The mention of LinkedIn probably sends your mind to “that’s a site for people who need jobs,” or something along those lines.
It’s actually a very powerful networking tool that offers a lot for writers and I’d like to offer it to you for consideration. Whether you’re just starting out, or you’re multi-published; whether you write fiction or non-fiction; whether you write long or short, LinkedIn can help you improve your craft and make connections.
Groups and resources on LinkedIn include (this is nowhere near an extensive list, just examples):
Asking questions in the “Writing and Editing” category. Ask any question you want and people will reply.
You don’t have to belong to any groups to ask questions in this general forum.
Join one or more groups. There are groups specifically for writers – some are open and anyone can view, post, and comment in them. Other groups are closed and you have to become a member to view, post, and comment.
As of Jan 16, doing a search for groups related to “writing” results in 1,929 groups. A search for groups on the word “writers” results in 2,384 possibilities. “Magazine writing” has 18 possible groups to choose from. “Fiction writing” gives 50 results (example below).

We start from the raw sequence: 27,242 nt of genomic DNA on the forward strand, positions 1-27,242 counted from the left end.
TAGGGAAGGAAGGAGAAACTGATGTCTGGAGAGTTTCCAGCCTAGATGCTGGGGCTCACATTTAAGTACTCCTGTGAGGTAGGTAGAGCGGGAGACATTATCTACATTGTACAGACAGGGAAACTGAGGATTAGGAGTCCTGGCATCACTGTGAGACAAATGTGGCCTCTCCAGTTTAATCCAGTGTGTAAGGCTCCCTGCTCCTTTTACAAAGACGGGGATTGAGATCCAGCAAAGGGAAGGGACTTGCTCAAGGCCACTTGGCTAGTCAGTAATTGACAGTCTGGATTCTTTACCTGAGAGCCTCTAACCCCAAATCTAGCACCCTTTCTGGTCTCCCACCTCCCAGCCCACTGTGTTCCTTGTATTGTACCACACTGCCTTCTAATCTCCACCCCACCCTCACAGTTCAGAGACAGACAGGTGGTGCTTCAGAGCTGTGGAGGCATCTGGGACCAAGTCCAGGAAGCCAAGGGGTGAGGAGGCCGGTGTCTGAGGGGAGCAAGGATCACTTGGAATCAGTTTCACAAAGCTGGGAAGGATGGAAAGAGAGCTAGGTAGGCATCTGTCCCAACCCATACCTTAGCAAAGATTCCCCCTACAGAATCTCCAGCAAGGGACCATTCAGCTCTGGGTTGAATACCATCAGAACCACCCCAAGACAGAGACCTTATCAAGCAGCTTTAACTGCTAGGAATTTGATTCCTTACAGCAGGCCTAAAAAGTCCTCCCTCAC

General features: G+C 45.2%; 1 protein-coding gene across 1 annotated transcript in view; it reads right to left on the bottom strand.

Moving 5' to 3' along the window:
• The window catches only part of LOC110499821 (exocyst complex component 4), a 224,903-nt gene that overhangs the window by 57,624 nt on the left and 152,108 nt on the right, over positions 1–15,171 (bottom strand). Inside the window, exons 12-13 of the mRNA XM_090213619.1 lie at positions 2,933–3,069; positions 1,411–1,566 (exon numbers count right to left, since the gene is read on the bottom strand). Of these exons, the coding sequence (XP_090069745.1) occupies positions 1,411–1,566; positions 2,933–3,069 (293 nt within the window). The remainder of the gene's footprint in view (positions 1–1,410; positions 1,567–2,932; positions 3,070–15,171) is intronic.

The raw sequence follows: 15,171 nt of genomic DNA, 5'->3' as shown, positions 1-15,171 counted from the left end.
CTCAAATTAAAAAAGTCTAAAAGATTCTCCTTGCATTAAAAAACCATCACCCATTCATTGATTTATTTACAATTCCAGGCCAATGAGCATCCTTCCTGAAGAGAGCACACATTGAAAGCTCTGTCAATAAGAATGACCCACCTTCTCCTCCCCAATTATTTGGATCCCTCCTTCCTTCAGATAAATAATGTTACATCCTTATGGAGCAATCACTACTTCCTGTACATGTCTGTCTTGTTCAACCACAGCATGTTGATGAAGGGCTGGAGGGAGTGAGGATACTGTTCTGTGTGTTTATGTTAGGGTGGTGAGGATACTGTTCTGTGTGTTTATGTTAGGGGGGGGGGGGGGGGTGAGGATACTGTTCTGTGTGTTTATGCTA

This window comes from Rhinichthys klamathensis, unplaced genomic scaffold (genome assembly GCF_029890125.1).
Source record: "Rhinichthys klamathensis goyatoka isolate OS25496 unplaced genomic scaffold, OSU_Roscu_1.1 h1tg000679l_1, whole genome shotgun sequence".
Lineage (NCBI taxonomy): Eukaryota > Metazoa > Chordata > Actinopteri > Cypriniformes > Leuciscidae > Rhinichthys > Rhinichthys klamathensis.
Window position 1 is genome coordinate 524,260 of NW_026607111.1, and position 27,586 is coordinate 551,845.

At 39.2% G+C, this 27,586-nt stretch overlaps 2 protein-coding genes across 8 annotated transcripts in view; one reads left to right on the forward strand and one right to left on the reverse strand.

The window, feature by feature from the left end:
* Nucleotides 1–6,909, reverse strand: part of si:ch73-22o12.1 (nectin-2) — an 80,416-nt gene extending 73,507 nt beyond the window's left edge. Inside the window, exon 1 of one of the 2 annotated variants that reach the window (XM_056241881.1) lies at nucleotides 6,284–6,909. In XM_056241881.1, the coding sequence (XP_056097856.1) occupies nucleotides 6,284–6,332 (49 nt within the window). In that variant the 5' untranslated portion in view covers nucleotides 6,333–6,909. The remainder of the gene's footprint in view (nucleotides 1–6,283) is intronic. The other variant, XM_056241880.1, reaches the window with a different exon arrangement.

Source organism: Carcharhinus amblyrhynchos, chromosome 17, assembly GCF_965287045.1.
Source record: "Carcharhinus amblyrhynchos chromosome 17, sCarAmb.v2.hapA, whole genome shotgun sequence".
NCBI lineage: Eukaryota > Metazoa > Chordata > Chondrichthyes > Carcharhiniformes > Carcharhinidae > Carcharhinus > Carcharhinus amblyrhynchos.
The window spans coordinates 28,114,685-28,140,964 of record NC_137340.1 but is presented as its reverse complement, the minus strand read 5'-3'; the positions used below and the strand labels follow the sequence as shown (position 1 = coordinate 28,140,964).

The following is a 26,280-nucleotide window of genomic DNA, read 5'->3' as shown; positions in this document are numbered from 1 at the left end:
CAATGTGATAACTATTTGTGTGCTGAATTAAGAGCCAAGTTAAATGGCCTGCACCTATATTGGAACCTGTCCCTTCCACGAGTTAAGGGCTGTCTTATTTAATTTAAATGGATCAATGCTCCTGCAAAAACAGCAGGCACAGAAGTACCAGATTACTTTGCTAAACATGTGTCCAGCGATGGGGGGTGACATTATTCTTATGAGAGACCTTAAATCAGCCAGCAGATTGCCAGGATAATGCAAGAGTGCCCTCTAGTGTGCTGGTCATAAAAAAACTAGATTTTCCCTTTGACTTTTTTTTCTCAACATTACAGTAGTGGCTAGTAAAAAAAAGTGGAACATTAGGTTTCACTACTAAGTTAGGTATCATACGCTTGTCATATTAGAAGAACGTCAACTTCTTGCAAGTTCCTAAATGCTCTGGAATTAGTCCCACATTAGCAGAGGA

Here is a close up of the details at the bottom of the first group in the above snapshot – the Creative Designers and Writers group listing:
You can see how many discussions were active the prior day, how many jobs were posted (some groups allow job postings), the group owner’s name (which is clickable so you can view his profile), and how many members are currently in the group.
Search terms are unlimited and the more specific you can get, of course, the more relevant your returned searches will be.
Joining groups is a great way to meet other writers who share your interests, find potential work if you freelance, and improve your writing skills by sharing with others.
You can search for people with the same search terms you use when searching for groups.
People are ranked based on keywords (which I can talk about in another post). This is a great way to connect with other writers in your field or area of interest. It’s a way to find authors you might like to read, writers who have similar experience as you.
These are just a few examples of the power of LinkedIn and how you can connect with writers, literary agents, publishers, newspapers, magazines, and so much more.
If you’re on LinkedIn already, feel free to send me a connect request. Let me know you saw this post. Have you found it helpful?
If you aren’t on LinkedIn yet, I hope you give it a shot. It’s free to sign up.
Lisa Jackson is an independent editor, writer, New England region journalist, and a year-round chocolate and iced coffee lover. She writes fiction as Lisa Haselton, has an award-winning blog for book reviews and author interviews, and is on the staff of The Writer’s Chatroom which is now a 5-time winner of Writer’s Digest’s 101 Best Websites for Writers, where she gets to chat with best-selling authors, non-fiction writers, publishers, and other writing professionals on a weekly basis.